||Bhutan's Religion Bon
| Bon, Buddhism or both - What do we Bhutanese believe?
we in Bhutan may be Buddhists in faith, it seems that we are more Bon in
our daily rituals. In the past, because of our lack of understanding of
Bon, we simply relegated it to the villages (of earlier Kuensel article
written by Rinzin Wangchuk), where animals were sacrificed and Yul lhas
worshipped. But Bon actually constitutes more than that.
"Bon:The Magic Word - The Indigenous Religion of Tibet", an ongoing exhibition
at the Rubin Museum of Art in New York, is the world's first exhibition
ever on Bon.
a viewer, the showcased pieces of art are no different from Tibetan-Buddhist
paintings. But a picture of what may be (or look like) Buddha Sakyamuni is actually Tonpa Shenrab, Bon's founding father. A painting of what may
resemble the Tara is the Bon goddess Sherab Chemma. The differences are
so slight that it takes a Bonpo or Buddhist expert to recognize them.
Watts, Director and Curator for the Himalayan Art Resource, says that some
ways to identify Bon art would be to look for distinctive symbols, objects
and the number of disciples or attendants.
Buddha is usually depicted with two, while Tonpa Shenrab has four or more
figures. The latter is also shown sometimes with a sceptre and a lotus hat beside him.
Shenrab, the Bon Buddha look-alike
||Tshog offering on altar/terrace at Halong
gestures also help. In the Bon meditation posture, the left hand is placed,
palm up, over the right hand, which is also depicted palm up.
the Buddhist tradition, it is the reverse. But Bon artists weren't always
consistent with these depictions and that adds to present day confusion.
Rainbows and indigenous animals of Tibet like the otter, bear, yak, wild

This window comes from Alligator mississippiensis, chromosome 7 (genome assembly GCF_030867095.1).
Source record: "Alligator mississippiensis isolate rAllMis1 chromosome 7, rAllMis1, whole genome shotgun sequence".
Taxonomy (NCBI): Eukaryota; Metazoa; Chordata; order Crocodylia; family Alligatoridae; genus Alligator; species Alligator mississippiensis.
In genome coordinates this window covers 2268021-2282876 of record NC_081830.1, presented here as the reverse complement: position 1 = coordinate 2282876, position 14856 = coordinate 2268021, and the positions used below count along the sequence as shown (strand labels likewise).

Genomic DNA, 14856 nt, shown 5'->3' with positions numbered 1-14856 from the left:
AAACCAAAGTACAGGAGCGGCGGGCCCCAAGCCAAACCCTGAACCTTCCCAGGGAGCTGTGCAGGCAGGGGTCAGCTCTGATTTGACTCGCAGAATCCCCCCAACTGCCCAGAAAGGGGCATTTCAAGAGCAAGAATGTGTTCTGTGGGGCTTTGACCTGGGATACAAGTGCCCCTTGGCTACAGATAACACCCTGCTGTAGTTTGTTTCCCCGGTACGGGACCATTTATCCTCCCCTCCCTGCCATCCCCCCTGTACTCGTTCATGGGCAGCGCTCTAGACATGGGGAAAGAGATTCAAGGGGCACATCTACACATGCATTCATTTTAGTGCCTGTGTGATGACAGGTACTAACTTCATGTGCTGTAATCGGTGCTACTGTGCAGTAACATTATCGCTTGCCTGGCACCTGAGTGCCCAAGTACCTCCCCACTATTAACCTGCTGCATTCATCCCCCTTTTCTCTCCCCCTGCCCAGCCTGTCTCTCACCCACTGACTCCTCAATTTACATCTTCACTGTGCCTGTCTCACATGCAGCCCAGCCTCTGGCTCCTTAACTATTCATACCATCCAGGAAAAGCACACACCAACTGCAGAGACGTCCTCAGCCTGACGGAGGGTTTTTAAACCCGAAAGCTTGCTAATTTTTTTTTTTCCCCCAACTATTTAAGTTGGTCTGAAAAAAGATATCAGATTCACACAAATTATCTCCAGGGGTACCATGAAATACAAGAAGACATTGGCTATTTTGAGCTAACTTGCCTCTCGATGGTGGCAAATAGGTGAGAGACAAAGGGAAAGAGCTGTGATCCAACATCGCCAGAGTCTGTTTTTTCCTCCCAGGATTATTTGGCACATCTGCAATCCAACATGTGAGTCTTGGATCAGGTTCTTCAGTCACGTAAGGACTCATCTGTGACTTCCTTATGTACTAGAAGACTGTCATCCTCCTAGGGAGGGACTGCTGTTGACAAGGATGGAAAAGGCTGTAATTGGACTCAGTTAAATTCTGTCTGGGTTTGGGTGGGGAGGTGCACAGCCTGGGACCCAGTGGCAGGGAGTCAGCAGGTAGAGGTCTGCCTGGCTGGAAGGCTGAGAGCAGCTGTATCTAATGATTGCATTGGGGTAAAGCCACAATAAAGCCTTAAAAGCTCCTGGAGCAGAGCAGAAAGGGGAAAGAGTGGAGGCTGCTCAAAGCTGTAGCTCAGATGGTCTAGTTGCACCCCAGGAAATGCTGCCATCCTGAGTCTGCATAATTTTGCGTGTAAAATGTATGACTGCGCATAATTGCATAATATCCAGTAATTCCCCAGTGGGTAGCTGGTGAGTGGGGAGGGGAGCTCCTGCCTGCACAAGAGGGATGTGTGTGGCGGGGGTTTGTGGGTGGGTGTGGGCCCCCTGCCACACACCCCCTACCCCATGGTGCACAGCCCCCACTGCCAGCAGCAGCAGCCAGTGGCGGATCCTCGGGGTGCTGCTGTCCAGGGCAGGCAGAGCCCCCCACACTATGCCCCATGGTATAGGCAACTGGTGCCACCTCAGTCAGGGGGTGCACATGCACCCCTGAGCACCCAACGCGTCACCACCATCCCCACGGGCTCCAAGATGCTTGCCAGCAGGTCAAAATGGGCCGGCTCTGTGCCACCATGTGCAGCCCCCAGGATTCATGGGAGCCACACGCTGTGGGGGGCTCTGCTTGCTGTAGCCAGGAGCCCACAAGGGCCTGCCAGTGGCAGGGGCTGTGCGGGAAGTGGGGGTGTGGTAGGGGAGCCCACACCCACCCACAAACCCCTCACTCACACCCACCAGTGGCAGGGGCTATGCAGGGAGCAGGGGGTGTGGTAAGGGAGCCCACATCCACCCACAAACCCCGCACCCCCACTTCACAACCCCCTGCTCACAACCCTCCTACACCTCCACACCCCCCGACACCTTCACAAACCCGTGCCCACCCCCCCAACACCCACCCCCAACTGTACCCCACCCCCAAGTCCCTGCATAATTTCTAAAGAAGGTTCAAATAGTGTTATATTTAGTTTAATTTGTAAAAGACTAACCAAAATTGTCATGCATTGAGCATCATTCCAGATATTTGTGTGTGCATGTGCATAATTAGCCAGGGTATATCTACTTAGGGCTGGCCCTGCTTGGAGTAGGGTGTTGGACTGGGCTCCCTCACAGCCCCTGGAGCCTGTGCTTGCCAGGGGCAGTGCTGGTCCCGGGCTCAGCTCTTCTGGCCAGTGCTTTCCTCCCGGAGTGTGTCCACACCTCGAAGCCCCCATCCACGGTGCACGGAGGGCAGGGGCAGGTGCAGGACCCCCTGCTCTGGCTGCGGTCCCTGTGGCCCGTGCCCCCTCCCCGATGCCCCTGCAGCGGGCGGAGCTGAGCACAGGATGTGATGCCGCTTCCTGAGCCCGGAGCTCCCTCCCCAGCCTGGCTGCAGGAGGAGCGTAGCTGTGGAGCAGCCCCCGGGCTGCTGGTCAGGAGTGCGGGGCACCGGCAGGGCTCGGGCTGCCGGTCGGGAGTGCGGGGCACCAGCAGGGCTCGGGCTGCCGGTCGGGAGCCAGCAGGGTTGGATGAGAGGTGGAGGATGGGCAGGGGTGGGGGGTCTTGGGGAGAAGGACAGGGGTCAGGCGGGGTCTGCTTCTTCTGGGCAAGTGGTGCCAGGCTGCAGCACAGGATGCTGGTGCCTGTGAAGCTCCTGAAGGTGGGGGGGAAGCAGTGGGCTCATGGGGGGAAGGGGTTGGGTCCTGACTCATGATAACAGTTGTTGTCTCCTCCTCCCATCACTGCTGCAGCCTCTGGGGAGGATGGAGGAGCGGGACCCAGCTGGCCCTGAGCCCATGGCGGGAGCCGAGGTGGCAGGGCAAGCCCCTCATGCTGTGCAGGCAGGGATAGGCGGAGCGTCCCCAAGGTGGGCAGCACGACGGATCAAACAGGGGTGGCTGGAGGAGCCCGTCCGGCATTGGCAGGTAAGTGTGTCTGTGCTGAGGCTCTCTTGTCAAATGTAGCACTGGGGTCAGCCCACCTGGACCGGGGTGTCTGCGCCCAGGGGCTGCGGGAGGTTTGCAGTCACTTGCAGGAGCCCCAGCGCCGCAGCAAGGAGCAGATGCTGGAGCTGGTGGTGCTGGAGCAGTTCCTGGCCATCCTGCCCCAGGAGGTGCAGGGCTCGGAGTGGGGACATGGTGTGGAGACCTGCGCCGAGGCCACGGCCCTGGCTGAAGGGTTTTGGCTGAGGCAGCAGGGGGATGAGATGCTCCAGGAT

ass (kyang) and bamen are also said to be more common in Bon art.
overall similarity in the styles speaks for the history of the two religions
and how each influenced the other over centuries, leaving much of the Buddhist
regions in the Himalayas with a unique and colourful strand of Buddhism.
But while the arts and traditions may appear to be alike - Bonpo nuns and
monks wear red robes, have lamas and monasteries just like Buddhists do
- there are fundamental differences.
attribute their teachings and philosophy to the historical Buddha from
India and revere him above all deities in the Buddhist pantheon. The Bonpos,
however, believe that Bon philosophy, similar to Buddhism, was actually
taught by Tonpa Shenrab. In fact, because Bon predates Buddhism's advent
into Tibet, they believe that the original Buddha was Tonpa Shenrab and
not Buddha Sakyamuni. Bonpo's also circumambulate their temples anti-clockwise
and all their lamas are voted into their positions, unlike Buddhist ones,
who are reincarnated. Today there are an estimated 2 million Bonpos, whose
beliefs and practices have little to do with Buddhism.
how are we more Bon in practice?
answer seems to vary between Bonpos and Buddhists and their claims on the
sources of ritualistic traditions and who influenced whom with what. Dasho
Sangay Wangchuk, advisor to department of Cultural Affairs in the Home
Ministry, acknowledges that Buddhist practice in Bhutan has had an overpowering
influence from Bon. "In my opinion and from my observations, the influence
has been great. Although Buddhism is our faith, I think many of our rituals
are not only derived from Bon but are based on Bon beliefs," he said.